A Guide-Dog Graduation With Volt In Tow
On Sunday we attended a graduation ceremony for 8 guide-dogs and their blind or visually impaired partners. We were invited to attend because several sponsors- and potential sponsors- were also in attendance, and SAGA likes them to see the dogs at all stages of their development and training.
Volt was very well behaved considering we were in a hall full of people, there were LOTS of other dogs around and LOADS of children as well as clapping and noise and things he has never experienced. I was very proud of him. Especially when a pup on the other side of the hall burst into song in accompaniment to a pan-flautist who performed for us!
We were given a little bit of the history of SAGA, and of Gladys Evans, who started SAGA when she returned from England with her seeing-eye dog Sheena in 1953.
The first speaker was Mandla, a trainer at SAGA, and he spoke about how very carefully the dogs are matched with their blind or visually impaired partners and how everything from the person’s home and environment to the dog’s temperament are taken into account when matching them up. The graduates spend 3 weeks at SAGA with their dogs and then a trainer goes home with them for at least a week so that they can familiarise the dogs with their new home, routes, vets office, and so on. And as you can imagine, there’s a looong waiting list for trained guide-dogs.
Maxine then told us about the service and social dog training and how it varies from the seeing-eye dogs’ training. These dogs also have a very different temperament to seeing-eye dogs. And please feel free to donate old bunches of keys, cellphones, books and remote controls for the service dogs’ “retrieval” training!
And we heard about SAGA’s College of Orientation and Mobility, where blind or visually impaired people can go to learn daily living skills and how to use a cane, particularly when the use of a dog is impractical or undesired. Do you have any idea how much goes into the use of the white cane!? Its not just a long white stick! There are even different kinds of tips for different terrain, and there’s an electronic one that buzzes and vibrates when it nears an obstacle.
Next up was thanking the sponsors in attendance, and a part of that acknowledgement is a framed picture of the dog they sponsor and a certificate. In a wonderful turnaround to the shambles of late last year, McDonalds is now a sponsor and they are creating an awareness program to train their staff about guide-dogs and service dogs. And there is a Lions Club (I am sorry, I forget which one) who is sponsoring a dog for the twenty fifth year in a row now!
And Volt’s sponsors were there too and as we had arranged they got to meet Volt after the ceremony! They took some pictures with him and we chatted about him a little and they were very pleased to meet him. I thanked them for sponsoring him because its thanks to sponsorships like theirs that we are able to be puppy-raisers at all! Just a note on the meeting, very few sponsors get to meet the dog they sponsor as SAGA treats information from sponsors, puppy-raisers and the visually impaired as highly confidential.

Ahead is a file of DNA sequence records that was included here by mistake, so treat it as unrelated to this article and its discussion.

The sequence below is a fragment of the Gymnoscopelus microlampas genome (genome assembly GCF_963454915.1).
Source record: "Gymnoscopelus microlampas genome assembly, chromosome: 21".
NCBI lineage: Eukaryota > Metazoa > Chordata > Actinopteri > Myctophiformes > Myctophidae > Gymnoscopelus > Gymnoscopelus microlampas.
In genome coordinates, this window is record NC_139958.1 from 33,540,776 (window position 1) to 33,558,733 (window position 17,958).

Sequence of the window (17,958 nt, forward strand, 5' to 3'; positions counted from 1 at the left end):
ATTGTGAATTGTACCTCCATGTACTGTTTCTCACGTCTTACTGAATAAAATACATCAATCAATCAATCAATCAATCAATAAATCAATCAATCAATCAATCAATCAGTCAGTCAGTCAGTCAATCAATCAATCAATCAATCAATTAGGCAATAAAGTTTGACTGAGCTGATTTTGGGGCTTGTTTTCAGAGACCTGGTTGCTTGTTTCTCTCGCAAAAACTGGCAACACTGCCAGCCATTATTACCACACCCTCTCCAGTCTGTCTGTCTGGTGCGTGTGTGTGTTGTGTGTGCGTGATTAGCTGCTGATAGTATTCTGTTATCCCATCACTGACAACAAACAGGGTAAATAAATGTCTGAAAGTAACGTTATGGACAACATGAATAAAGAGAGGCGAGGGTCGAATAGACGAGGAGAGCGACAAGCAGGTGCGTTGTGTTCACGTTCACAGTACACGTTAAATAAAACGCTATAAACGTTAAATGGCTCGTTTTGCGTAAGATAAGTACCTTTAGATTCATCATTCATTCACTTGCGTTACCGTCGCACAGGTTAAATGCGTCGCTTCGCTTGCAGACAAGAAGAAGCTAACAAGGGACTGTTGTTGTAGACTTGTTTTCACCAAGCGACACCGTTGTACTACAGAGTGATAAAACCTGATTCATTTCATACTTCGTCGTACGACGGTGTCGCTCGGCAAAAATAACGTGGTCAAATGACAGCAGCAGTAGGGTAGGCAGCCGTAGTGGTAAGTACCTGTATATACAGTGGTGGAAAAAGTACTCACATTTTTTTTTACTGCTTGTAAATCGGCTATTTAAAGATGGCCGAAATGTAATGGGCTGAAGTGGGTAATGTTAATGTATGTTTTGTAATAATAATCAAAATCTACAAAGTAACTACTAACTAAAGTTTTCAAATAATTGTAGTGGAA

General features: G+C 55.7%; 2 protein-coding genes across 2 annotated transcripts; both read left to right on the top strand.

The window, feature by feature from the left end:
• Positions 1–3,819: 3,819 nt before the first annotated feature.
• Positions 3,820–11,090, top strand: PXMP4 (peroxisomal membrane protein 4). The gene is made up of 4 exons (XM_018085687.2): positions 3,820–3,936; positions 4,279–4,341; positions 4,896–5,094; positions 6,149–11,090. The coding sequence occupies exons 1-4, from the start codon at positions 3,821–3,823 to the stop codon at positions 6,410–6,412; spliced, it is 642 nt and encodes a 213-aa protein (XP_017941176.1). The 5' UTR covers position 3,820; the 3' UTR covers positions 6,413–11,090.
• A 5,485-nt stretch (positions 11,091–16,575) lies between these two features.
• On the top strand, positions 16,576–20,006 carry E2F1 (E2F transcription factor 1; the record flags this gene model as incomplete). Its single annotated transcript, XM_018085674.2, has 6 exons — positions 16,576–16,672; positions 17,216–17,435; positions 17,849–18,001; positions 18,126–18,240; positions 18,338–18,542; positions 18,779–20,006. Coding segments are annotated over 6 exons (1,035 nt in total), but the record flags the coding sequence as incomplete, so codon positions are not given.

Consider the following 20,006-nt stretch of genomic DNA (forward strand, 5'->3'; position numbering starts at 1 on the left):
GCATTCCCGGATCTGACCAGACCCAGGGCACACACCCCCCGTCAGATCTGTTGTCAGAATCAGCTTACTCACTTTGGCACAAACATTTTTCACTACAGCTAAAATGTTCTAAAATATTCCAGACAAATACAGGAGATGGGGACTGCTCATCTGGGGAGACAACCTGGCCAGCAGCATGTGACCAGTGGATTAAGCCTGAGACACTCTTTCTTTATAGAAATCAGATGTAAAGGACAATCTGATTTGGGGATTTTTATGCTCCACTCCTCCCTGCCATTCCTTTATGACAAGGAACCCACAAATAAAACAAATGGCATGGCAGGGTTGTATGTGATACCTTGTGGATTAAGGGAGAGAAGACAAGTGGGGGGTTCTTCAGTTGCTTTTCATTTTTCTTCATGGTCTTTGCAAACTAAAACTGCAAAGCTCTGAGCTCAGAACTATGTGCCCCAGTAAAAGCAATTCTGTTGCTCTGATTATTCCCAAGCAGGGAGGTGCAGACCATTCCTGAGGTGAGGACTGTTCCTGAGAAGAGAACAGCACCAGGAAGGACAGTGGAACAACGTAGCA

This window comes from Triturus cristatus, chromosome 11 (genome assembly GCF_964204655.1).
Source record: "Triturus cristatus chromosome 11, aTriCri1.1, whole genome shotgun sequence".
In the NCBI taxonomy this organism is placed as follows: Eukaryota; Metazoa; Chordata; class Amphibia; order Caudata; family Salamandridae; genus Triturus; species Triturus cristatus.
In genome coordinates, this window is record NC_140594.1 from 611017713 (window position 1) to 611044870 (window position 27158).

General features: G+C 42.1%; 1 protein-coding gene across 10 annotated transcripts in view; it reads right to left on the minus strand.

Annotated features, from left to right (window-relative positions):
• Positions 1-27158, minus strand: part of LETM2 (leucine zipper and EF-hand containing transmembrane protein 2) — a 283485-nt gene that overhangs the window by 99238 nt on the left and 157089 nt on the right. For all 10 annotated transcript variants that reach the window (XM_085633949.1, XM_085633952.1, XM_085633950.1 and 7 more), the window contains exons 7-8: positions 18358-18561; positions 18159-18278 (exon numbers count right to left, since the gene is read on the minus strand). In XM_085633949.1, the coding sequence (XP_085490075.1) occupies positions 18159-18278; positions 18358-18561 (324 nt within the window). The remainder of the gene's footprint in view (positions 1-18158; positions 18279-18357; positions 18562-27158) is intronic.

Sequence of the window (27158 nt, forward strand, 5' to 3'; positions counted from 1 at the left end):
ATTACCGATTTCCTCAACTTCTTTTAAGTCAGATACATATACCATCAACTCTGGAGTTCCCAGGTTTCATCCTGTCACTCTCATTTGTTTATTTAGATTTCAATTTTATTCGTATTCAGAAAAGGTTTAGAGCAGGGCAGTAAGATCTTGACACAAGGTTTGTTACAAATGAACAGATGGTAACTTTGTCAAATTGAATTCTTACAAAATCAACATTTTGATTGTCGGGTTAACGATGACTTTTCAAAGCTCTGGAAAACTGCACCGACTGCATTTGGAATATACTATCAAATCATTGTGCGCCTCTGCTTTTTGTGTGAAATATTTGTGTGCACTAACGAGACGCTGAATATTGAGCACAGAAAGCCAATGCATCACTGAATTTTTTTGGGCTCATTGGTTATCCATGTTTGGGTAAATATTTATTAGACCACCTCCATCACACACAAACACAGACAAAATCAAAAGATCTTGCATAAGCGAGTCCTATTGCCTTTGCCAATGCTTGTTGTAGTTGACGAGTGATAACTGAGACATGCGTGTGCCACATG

Then it was time for the graduation. I tell you, I got such a lump in my throat when each of the eight graduates was handed the harness their dog would be wearing for the duration of their working relationship. The graduating dogs were as good as gold, lying beneath their partner’s chairs throughout the proceedings! The graduating dogs’ puppy families may have been there as its a very proud moment, but its also a very emotional goodbye and it actually happens a while before graduation. Whilst the puppy raisers do get to meet the visually impaired person who will be partnered with the dog they raised, after the dogs are matched with their blind partners they spend time bonding very closely so that the dog doesn’t feel so tightly bonded to his trainer or puppy family. This is vitally important as you can imagine.
After the ceremony we went on a kennel tour! My Glugster had never been there before and I had never seen all the kennels, so off we went.
Let me tell you, we were struck by the lack of noise! There are around 50 dogs in training at the kennels, and with so many people and other dogs walking around the kennels there was hardly a whine! In comparison with a visit to the SPCA or Wet Nose it was quite odd!
And here are some photos from the day.
|Volt and I|
|emcee Pieter (O’Riley’s leash is over his arm) and Rosette|
|Volt was very well behaved, I took his jacket off because it was very hot in the hall|
|Asta, Sophie and Saber – they are in training|
|the kennels from the inside – very snazzy|
|the kennels from the inside – very snazzy|
|click on the puppy to make a donation to SAGA|